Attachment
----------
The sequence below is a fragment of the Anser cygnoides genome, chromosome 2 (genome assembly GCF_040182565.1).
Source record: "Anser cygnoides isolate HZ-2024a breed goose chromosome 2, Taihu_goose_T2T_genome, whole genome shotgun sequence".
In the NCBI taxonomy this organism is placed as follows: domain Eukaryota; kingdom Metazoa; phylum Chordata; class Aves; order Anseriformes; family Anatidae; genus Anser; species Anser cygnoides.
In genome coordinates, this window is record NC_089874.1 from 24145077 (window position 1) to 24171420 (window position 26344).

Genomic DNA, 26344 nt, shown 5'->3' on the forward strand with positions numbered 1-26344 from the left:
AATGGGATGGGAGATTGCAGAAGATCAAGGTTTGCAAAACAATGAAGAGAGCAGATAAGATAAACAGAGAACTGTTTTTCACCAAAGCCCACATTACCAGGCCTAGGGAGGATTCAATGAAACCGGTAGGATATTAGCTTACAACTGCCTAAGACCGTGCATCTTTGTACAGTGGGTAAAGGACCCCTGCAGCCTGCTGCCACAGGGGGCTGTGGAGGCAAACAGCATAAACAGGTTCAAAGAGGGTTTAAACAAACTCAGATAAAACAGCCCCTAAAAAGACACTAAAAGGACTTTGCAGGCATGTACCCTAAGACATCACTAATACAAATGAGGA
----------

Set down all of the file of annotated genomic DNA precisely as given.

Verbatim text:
The sequence below is a fragment of the Anser cygnoides genome, chromosome 2 (genome assembly GCF_040182565.1).
Source record: "Anser cygnoides isolate HZ-2024a breed goose chromosome 2, Taihu_goose_T2T_genome, whole genome shotgun sequence".
In the NCBI taxonomy this organism is placed as follows: domain Eukaryota; kingdom Metazoa; phylum Chordata; class Aves; order Anseriformes; family Anatidae; genus Anser; species Anser cygnoides.
In genome coordinates, this window is record NC_089874.1 from 24145077 (window position 1) to 24171420 (window position 26344).

Genomic DNA, 26344 nt, shown 5'->3' on the forward strand with positions numbered 1-26344 from the left:
AATGGGATGGGAGATTGCAGAAGATCAAGGTTTGCAAAACAATGAAGAGAGCAGATAAGATAAACAGAGAACTGTTTTTCACCAAAGCCCACATTACCAGGCCTAGGGAGGATTCAATGAAACCGGTAGGATATTAGCTTACAACTGCCTAAGACCGTGCATCTTTGTACAGTGGGTAAAGGACCCCTGCAGCCTGCTGCCACAGGGGGCTGTGGAGGCAAACAGCATAAACAGGTTCAAAGAGGGTTTAAACAAACTCAGATAAAACAGCCCCTAAAAAGACACTAAAAGGACTTTGCAGGCATGTACCCTAAGACATCACTAATACAAATGAGGA